Monthly Archives: January 2011

Genesis 22 – Sacrifice

Missing Genesis 22 page

Proof that i do make mistakes.

Take 2:  The second time’s a charm (or more of a charm) in this case.  I actually pulled out the page that my first version of Chapter 22 was on and just redid the entire page.  Here’s a picture of the first version.

A very long time ago i stopped believing in coincidences.  I kept seeing God’s hand at work in what seemed to be insignificant and random situations.  I began to understand and see God’s work and has His hands even in the little things.  Sometimes i would start to see the connections right away, other times it would be a while before it started to become clear.  Other times i never saw any connection at all.   As a result, i try to make it a point to keep an eye out for those kinds of situations.

So i have been trying to find the connection between the event (my messing up that chapter), the missing verses (7-8), and the content of the chapter.  So far i haven’t made any connections.  I find it interesting that the two verses that are missing are the dialogue between Abraham and Isaac about where the sacrifice is, and that Abraham tells him that God will provide (has provided?) it.  It almost seems like the missing page is like the missing sacrifice… only they don’t really connect beyond that statement.  I know, i’m pulling at straws here… but then sometimes when you pull at straws, you end up finding a horse that you would not have found if you had just let the straw go.

In this chapter, Abraham takes a risk.  It’s not really a risk… at least not the kind he thinks, but it sure must seem that to him.  On the one hand, he loves his son very much.  This is the son that he has been wanting and waiting for for possibly over a hundred years.  This is his promised son.  Yet God, the LORD, YHWH turns around and tells him that he must give up / sacrifice his son.  This is the same God who had promised and provided him with this son.  This is the LORD that gave him this joy in his old age.  This is the same YHWH who now asks him to do the impossible.  So what does he do?  He obeys.

What seems to Abraham to be a loss is, because of his obedience, an amazing blessing in disguise.  God sees / helps Abraham to see that he loves and worships nothing more than YHWH.  As a result, what could have been lost, became a symbol of love.  So what does that mean for us?  Do we have something that we are risking putting between us and God?  Is there something that we make more important to us (lord over us) than the LORD Himself?  That could be a relationship, a job, a self-centered attitude, a grudge / unforgiveness, a theology (belief about God), or something else entirely.  God may be asking you or i to give that thing up on the alter to Him.  Are you, am i willing to do what God calls us to?  What could happen if we do?  What will happen if we don’t?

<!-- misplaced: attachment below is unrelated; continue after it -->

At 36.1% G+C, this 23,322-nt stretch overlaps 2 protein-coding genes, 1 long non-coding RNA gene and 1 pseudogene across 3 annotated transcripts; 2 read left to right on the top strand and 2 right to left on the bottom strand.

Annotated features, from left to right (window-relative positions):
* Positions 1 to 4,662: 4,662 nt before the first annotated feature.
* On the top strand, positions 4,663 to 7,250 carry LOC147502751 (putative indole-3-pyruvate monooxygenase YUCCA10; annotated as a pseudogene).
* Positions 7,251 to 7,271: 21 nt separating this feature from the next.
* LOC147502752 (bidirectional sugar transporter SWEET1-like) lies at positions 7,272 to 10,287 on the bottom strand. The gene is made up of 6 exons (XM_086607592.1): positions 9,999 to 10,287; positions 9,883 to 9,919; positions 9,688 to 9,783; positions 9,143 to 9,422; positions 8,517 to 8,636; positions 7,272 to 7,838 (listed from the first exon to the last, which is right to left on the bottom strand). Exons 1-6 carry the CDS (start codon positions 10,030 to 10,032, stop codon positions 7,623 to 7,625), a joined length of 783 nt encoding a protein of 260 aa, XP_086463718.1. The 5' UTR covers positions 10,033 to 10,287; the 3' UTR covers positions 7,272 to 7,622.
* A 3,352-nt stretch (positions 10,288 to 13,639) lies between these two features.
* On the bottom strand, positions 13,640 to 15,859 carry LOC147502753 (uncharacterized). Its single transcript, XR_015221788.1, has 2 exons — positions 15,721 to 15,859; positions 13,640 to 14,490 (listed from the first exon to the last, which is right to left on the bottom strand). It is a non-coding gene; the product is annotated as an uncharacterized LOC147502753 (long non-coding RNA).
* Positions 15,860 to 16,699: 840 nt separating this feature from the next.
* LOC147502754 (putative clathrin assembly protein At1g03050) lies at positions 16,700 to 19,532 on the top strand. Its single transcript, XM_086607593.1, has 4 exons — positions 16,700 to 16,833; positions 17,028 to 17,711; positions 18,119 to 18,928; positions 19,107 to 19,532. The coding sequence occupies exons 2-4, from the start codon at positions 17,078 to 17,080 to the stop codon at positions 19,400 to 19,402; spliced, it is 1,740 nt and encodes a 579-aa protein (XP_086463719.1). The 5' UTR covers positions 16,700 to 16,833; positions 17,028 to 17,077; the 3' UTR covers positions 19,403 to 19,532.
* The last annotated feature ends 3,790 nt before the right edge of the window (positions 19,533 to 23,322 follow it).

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Chapter 22 – Take 1

Well, it was bound to happen.  It’s what happens when you get up really early, are too tired, and attempt to do a project of this detail and magnitude.  I went through, finished my chapter itself.  I went back to fill in the spaces with the names of God, and i realized that somehow i completely missed verses seven and eight.  This is where Isaac questioned Abraham about the offering and Abraham told him that God would provide.

So tomorrow i’m going to have to go back through and either redo the section, redo the entire chapter, or redo the entire page.  That’s one of the problems with handwriting something.  If you make a mistake, you can’t just undo and redo.  You have to fix it, adjust to it, or start the page over from scratch.  It kind of forces you to re-think how you do things.  It requires that you think through what you want to say before you start saying it, lest you make a mistake and have to deal with the consequences of it.  That part of the process is definitely a positive and a negative.

O.K.  Tomorrow we start this chapter over again, and possibly do chapter 23 as well.  We’ll see.

 

John Camiolo Jr.

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Genesis 21 – Promises

What is it about promises?  We make them.  We take them.  We keep them.  We break them.  How much do they really mean?  What are they really worth?

For instance, God made a promise towards Abraham and Sarah that they would have a son.  He fulfilled it, and at the time that He said that He would as well.  Sarah finally received the fulfillment of God’s promise with the birth of Isaac.  Hagar also had received, and receives again a promise that Ishmael would become a great nation.  In this chapter God provides for her and Ishmael, taking a step towards the fulfillment of His promise towards them.